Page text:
In a landmark judgement delivered on Friday,
Supreme Court upheld the constitutional validity of the two-year-old Insolvency and Bankruptcy Code (IBC) in its entirety.
While dismissing a batch of petitions challenging the IBC, the apex court refused pleas to allow operational creditors' parity with financial creditors.
A bench headed by Justice R F Nariman pronounced its judgement on a batch of 10 petitions challenging various provisions of the IBC, which included key issues pertaining to the role and treatment of operational creditors.
The ruling upheld fledgling bankruptcy and insolvency rules and is expected to pave the way for banks to recover crores of rupees from bankrupt firms mired in litigation, lawyers said.
The Supreme Court also agreed with theÂ provisions for speedy resolution of corporate bankruptcy and said the objectives of the law are fulfilled by the provisions provided.
CNBC-TV18 caught up with MR Umarji, former chief legal advisor, Indian Banks' Association (IBA); Bahram Vakil, founding partner, AZB & Partners and Shardul Shroff, executive chairman, Shardul Amarchand Mangaldas & Co to discuss the contents of the order.
MR Umarji said, "I think the February 12 circular will also pass muster because ultimately the circular is issued by the regulator of the banks and financial institutions and it is theÂ exercise of regulatory power. It ensuring that the banks act in accordance with whatever decisions the regulator has taken and it has theÂ power to give directions to the banks. So, I do not see any difficulty in upholding the February 12 circular of the RBI also when the matter is heard."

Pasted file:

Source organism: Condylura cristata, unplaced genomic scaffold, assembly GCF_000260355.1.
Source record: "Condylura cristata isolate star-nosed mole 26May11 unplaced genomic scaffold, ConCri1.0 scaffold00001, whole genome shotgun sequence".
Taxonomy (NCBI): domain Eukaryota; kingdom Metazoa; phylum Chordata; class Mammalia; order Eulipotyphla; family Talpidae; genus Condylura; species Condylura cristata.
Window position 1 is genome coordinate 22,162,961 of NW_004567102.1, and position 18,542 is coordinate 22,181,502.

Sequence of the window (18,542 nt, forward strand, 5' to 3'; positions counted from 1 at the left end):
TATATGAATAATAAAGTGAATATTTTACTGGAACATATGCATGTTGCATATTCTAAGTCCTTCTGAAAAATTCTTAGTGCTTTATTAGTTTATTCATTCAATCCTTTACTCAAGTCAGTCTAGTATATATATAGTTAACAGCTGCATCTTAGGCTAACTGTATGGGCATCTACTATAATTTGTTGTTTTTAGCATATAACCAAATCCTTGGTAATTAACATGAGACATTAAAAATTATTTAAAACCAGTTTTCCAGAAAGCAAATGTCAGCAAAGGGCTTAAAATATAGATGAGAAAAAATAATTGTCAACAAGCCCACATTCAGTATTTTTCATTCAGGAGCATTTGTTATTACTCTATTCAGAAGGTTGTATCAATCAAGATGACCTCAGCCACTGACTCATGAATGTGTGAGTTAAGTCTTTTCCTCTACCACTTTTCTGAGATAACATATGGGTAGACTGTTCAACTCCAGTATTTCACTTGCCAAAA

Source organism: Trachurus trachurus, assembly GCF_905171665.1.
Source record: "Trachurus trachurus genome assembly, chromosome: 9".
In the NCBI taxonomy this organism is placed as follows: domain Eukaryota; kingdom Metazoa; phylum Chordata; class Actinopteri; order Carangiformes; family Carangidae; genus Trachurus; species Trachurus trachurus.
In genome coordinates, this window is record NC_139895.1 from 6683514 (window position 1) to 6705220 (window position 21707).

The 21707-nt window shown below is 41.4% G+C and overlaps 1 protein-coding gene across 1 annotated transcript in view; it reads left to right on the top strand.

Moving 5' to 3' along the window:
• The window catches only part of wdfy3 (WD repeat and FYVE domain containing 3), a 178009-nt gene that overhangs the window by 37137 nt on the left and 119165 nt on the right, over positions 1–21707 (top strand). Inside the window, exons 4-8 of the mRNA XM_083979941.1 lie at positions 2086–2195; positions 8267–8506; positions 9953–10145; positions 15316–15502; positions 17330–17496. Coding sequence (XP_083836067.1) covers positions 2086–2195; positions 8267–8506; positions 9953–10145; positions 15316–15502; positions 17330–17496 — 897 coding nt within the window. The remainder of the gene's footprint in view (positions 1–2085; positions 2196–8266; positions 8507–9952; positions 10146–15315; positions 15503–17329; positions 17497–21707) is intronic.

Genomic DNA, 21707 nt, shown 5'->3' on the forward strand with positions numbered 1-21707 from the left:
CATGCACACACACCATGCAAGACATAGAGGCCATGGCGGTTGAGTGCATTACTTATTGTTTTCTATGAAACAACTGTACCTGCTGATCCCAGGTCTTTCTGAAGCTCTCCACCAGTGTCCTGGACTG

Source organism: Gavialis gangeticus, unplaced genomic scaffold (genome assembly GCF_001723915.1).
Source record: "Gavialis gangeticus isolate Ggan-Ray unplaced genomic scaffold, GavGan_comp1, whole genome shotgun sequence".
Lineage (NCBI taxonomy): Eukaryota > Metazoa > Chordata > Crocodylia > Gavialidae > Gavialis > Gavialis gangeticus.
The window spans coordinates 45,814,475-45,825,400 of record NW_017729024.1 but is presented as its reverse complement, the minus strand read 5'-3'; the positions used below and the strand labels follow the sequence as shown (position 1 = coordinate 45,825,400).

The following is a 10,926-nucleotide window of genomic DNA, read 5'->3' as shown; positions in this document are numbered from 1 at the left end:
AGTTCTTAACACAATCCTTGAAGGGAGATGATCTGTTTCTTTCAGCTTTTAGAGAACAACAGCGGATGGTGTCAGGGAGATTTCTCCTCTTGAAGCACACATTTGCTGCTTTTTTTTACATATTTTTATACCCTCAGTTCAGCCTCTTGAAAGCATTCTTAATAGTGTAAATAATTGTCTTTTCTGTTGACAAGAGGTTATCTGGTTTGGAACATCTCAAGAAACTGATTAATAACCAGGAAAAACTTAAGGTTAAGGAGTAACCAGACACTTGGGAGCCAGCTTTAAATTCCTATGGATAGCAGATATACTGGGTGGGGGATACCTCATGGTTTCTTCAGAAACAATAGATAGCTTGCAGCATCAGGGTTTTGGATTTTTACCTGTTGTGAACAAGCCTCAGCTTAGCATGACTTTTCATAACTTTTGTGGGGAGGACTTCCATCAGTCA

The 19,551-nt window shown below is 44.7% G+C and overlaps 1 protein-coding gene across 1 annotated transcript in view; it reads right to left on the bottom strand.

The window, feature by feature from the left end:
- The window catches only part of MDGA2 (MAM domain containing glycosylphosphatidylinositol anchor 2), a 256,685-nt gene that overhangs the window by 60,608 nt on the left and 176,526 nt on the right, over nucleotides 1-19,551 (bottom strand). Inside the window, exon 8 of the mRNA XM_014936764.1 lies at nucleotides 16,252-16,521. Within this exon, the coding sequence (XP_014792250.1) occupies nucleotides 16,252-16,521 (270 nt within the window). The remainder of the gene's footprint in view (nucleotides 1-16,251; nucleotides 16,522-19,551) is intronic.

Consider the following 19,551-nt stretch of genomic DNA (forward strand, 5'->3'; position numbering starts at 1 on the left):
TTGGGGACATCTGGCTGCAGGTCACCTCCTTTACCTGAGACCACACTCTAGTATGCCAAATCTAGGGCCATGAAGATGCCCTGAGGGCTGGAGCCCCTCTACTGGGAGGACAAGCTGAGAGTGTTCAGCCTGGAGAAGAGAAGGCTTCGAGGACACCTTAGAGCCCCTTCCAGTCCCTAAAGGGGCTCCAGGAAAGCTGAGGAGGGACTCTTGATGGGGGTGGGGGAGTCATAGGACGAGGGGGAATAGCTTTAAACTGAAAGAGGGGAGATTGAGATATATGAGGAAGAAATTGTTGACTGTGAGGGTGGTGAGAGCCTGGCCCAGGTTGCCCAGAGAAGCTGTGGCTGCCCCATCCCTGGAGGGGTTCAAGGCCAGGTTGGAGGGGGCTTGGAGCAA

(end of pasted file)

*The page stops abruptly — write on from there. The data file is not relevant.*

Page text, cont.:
Bahram Vakil said, "I am delighted and even as you go through the judgement, it is wonderful to read including the epilogue. It has covered all the points very forcefully. The only one tiny wrinkle is that on section 12A, while it has confirmed its constitutional validity, the timing issue - that whether you can come in at the very last minute or even after the game is over, if that had been clarified it would have been paradise."Shardul Shroff said, "What the court has actually said is best explained in the last paragraph of verdict where it says that we are in a stage of experimentation and it is not proper to interdict regulations which are essentially brought in to. The court is conscious of the fact that if it starts stopping progressive litigation on what they call as inequities and minor sort of problems that can arise in an experimental legislation, those have not been as determining the constitutional validity of the law. So, as I see it in a sense they have supported the RBIs definitions on NPA, on doubtful debts. So, at least in relation to the IBC, they have supported the RBI circulars."